Tag Archives: IN

Hiking to the Eagle Hacking Tower


The 1985 hacking tower at Lake Monroe.

Bald eagle. CC.

Bloomington, IN–The sky spit bits of snow as temperatures in the 20s made me pull up my hood over an insulated hat. Other hikers were wearing face masks and balaclavas. I decided to take wool mittens that could pull down to expose my fingers for photos, slung a pair of binoculars over my neck, and tightened the laces on my insulated high-top hiking boots. I remembered silk underwear and a “smoke ring” funnel scarf made of ox musk yarn from Alaska. But without a backpack, I had to choose between a spotting scope and a hiking pole as our highlight hike during Eagles Over Monroe weekend. Next time the backpack would be another staple in the car trunk, along with extra mittens, hats, gloves, and scarves.

Our group of 20 slowly snaked along an overgrown field, headed to the hacking tower, built at Lake Monroe in 1985 to reintroduce the bald eagle to Indiana. Jill Vance, interpretative naturalist at Lake Monroe, led the group. We needed her for directions and details, or course, but also because the public isn’t allowed here from October through April because it is a waterfowl resting area.

Soon we were stumbling over sticks, brushing up against brambles, even hopping over a small creek. Unfortunately, one hiker slipped and fell into the water, mud covering his entire leg and coat. I worried he might get hypothermia in the cold weather, but he was determined to see the hacking tower.

When eagles first learn to fly–or hack–they develop a bond to the location. Eagles return to their hacking site to build their own nests as parents, when they’re about 4-5 years old. The hacking tower built in 1985 on the North Fork of Stillwater Marsh on Lake Monroe. This site was chosen for a reintroduction program due to the close proximity to water, so the birds could fish, as well as stands of trees for building nests. The tower accommodated 5-6 week old eaglets brought from Wisconsin and the Tongass National Forest in Alaska. Using two locations and the average eaglet hacking at 13 weeks, the program could hosted two hacking groups per year through 1989. By then, eagles were coming back to Lake Monroe to nest, and the program was deemed a success. The tower was left to fall into disrepair.

We looked at photos Vance brought, showing the construction of the tower, when telephone poles donated by Southern Indiana Bell Telephone were pounded into the ground near the water. The poles were wrapped in metal to keep predators from climbing up the poles to get at the chicks, and an old staircase stopped several feel above the ground for the same reason. Vance said the biologists would bring a stepladder to get the first tower stairs.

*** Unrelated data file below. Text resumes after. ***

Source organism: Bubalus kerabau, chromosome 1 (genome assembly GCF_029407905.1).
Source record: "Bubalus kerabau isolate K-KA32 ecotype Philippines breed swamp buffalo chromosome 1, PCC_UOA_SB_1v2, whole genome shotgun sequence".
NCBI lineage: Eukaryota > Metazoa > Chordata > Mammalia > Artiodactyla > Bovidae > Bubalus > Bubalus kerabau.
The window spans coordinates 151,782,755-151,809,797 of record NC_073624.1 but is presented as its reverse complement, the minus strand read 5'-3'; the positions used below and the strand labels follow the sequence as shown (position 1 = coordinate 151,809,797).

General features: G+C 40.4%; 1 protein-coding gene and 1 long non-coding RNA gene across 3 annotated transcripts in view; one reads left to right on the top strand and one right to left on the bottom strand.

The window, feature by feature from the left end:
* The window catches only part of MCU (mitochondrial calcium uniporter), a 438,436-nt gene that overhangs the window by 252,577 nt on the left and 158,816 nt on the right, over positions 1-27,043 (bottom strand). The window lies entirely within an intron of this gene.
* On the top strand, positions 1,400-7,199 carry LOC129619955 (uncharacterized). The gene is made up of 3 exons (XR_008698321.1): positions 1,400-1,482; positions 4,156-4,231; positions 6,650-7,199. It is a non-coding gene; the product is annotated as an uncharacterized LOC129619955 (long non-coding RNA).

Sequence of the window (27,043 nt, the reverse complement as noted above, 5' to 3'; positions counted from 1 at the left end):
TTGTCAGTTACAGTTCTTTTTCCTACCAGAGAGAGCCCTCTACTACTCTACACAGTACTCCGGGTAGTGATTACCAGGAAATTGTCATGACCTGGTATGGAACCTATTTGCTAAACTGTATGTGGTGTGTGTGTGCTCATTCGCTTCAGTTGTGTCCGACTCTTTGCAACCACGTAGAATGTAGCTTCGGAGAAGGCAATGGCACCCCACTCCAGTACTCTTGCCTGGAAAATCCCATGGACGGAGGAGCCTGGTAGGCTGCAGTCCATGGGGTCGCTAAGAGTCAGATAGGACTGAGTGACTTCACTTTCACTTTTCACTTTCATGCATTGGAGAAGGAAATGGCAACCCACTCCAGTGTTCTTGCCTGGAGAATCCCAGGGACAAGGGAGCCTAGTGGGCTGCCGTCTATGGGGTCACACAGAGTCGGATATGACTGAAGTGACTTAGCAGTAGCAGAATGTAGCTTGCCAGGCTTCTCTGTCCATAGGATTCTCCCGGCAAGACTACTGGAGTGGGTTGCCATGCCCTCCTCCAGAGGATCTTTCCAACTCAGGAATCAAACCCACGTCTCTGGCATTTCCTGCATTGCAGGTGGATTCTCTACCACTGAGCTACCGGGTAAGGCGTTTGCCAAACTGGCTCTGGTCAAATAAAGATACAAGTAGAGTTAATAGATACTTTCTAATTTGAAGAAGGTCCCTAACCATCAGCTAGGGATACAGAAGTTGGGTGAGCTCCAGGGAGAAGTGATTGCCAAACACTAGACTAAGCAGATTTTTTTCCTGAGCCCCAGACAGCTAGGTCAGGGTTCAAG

As the eaglets fledge, they often have a lot of false starts, Vance explained, spiraling down to the ground. One eaglet seemed to do a lot of fluttering down without flying back up. A biologist would pick up the bird and take it up the stairs back to the nest. About the fifth time it did this, the bird didn’t wait for the biologist to take it back upstairs–it went up the stairs by itself.

The wildlife biologists hid in this blind during the 1985-1989 hacking seasons to observe the eagles in their nest.

We hiked a little farther down the overgrown road to a tower leaning precariously in the water. This was where the biologists hid and could observe the birds. As we looked at it, an eagle soared overhead. Not far across the marsh, a bald eagle’s nest was visible in the trees. Eagle nests are about five feet across, so they can be easy to spot.

This was one of 12-14 eagles’ nests that are scattered around the edge of the lake. The 1985 program goal was to achieve 20 nests in the state of Indiana by 2020. There are now more than 200 throughout the state.

Vance also pointed out a telephone pole far out in the water. These were brought in by helicopter and dropped into the lakebed to serve as perching poles for the eagles. This is one that still remains, and eagles can be spotted there.

As we stood gazing over the water, the bald eagle returned, swooping into the nest and remained. It was easily visible by binoculars, and some hikers offered the use of their scopes to see the nesting eagle close up. My heart fluttered a bit. Some things are worth the wait.